Magtymguly Avenue

Magtymguly Avenue
Native name
  • Magtymguly şaýoly (Turkmen)
  • Проспект Махтумкули (Russian)
Former name(s)
  • Merv Prospect (1881-1890?)
  • Kuropatkin Prospect (1890?-1924)
  • Freedom Prospect (1924-1953)
  • Stalin Prospect (1953-1961)
  • Freedom Prospect (1961-1991)
NamesakeMagtymguly Pyragy
Maintained byCity of Ashgabat
LocationAshgabat, Turkmenistan

Magtymguly Avenue (Turkmen: Magtymguly şaýoly, Russian: Проспект Махтумкули), transliterated from Russian as Makhtumkuli, is an avenue in Ashgabat, Turkmenistan. It is considered to be the longest and most prominent avenue in the capital

Origins and Description

When it was originally created in the early 1880s, Magtymguly Avenue, then named Merv Prospect (Russian: Мервский проспект), ran through the entire city and then merged with the road leading to Merv. It was subsequently renamed Kuropatkin Prospect (Russian: Куропаткинский проспект) in honor of General Aleksey Kuropatkin.[1] Later, during the Soviet period, the avenue was known as Freedom Prospect (Russian: проспект Свободы), on which were hosted military and civilian parades on the occasion of many holidays, with most being held on Revolution Day (November 7), Victory Day (May 9), and International Workers Day (May 1). From 1953 to 1961, following Joseph Stalin's death, the street was named Stalin Prospect (Russian: проспект Сталина).[2][3] During the period of Niyazov's rule when Ashgabat streets were assigned four-digit numbers, Magtymguly was given the number 2033.[3]

In 1971, a monument designed by architects V. Vysotin and V. Kutumov to the 16th century Turkmen poet Magtymguly Pyragy (who would later become the avenue's namesake), was installed on the avenue on the site of the demolished Bahá'í temple.[4] Following the dissolution of the USSR in December 1991, the thoroughfare was immediately renamed Magtymguly Avenue in honor of Magtymguly Pyragy by order of President Saparmurat Niyazov. Over the next two to three years, a large fountain was installed on the avenue, and maple and acacia trees also appeared along its path. On this avenue in October 1992 the first Turkmen Independence Day Parade took place, which saw troops of the Ashgabat Garrison of the newly formed Armed Forces of Turkmenistan march past the reviewing stand from which President Niyazov observed the parade.[5][6]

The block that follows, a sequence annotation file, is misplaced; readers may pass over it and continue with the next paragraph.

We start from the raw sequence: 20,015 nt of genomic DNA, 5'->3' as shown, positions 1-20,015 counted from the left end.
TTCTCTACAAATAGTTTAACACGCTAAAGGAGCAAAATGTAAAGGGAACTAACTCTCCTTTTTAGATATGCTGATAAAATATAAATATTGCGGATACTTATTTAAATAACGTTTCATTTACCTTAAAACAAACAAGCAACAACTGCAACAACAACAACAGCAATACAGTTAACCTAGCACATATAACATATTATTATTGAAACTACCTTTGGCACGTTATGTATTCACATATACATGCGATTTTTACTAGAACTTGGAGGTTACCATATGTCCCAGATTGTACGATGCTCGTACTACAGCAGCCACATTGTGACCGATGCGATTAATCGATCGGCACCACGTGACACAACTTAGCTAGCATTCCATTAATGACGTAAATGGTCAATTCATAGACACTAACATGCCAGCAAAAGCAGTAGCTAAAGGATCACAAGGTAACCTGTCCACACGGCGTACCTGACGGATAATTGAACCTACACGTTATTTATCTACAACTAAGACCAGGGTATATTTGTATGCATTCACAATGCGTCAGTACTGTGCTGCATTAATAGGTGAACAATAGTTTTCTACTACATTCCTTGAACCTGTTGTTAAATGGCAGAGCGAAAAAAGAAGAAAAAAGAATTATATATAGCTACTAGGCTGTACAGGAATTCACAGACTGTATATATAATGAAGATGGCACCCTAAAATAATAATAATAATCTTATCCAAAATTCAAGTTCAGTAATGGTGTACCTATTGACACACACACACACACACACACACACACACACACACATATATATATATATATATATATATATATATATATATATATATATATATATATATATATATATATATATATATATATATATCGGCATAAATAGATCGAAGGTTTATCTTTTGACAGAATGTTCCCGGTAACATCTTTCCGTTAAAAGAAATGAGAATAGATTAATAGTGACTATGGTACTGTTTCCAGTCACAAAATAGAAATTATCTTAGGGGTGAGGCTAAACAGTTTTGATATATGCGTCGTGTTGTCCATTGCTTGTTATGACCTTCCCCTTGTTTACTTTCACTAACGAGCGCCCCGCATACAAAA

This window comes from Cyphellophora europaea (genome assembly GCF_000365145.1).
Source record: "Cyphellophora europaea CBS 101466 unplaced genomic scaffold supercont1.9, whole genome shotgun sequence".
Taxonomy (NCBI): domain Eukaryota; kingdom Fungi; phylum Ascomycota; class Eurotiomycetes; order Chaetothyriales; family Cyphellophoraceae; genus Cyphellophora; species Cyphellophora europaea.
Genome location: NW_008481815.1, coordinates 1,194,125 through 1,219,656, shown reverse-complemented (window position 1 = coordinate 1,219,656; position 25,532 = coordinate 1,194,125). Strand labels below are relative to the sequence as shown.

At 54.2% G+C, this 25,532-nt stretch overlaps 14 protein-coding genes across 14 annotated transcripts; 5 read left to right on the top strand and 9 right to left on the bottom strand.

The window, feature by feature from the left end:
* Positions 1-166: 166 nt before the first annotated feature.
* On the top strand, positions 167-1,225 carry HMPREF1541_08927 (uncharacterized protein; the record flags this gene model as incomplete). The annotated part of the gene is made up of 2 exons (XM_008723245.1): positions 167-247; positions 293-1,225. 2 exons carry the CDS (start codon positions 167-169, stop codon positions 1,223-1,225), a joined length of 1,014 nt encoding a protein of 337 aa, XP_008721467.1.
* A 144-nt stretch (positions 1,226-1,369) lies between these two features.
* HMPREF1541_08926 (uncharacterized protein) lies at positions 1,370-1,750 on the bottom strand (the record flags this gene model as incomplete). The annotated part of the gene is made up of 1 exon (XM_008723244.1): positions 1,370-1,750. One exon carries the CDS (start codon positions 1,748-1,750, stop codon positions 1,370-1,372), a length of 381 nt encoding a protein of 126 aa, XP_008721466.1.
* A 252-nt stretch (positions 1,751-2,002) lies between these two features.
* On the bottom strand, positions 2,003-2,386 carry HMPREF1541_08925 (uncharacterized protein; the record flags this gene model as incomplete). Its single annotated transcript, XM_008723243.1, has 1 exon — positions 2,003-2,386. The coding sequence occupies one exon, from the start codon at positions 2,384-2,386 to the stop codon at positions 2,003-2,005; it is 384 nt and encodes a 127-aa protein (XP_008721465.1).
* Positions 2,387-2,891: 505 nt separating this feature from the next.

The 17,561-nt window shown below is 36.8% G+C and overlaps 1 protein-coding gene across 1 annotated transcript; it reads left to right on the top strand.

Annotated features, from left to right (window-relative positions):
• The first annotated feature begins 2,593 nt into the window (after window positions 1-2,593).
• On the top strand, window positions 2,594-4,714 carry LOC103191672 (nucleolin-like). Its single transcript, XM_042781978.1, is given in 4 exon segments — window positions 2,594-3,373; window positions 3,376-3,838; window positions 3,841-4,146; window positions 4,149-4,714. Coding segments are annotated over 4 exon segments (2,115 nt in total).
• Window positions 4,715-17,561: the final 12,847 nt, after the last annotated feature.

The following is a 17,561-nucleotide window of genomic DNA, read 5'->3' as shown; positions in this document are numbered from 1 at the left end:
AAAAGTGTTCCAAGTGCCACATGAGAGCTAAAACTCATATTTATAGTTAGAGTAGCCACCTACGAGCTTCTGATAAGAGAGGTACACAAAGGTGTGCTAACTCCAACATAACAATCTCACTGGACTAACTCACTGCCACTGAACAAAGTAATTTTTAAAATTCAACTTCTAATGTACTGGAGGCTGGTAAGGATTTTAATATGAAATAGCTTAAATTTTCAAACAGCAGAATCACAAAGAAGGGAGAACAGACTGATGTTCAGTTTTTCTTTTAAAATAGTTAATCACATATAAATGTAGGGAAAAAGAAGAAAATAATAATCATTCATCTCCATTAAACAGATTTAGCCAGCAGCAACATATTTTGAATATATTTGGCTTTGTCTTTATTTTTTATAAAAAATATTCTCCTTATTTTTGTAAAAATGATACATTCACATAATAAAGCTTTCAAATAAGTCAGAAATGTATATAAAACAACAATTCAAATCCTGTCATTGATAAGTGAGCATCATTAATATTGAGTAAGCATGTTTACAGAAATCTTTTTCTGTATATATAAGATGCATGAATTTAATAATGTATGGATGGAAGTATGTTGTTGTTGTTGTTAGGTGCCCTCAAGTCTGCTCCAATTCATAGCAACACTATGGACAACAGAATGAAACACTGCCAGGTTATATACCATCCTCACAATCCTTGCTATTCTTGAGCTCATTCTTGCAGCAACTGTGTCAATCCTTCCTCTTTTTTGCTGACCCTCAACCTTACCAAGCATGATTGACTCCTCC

Landmarks and Buildings along the avenue


See also


  1. ^ План города Асхабада [Plan goroda Askhabada] (Map). "100 sazhen to one English inch" (1:8,400) (in Russian). c. 1890.
  2. ^ "State of the Map keynote, State of the Map 2016". YouTube. October 4, 2016.
  3. ^ a b "Gazetteer of Ashgabat Street Names". OpenStreetMap Wiki.
  4. ^ "Excursion tours on Ashgabad monuments". 18 December 2017. Retrieved 2018-11-06.
  5. ^ [email protected] "Золотой век". Retrieved 2018-11-06.
  6. ^ [email protected] "Золотой век". Retrieved 2018-11-06.
  7. ^ "Turkmenistan state circus established by presidential decree |". Retrieved 2020-12-24.
  8. ^ "Turkmenistan to reconstruct state circus building |". Retrieved 2020-12-24.
  9. ^ "Modern cinema to be built in Ashgabat |". Retrieved 2020-12-24.
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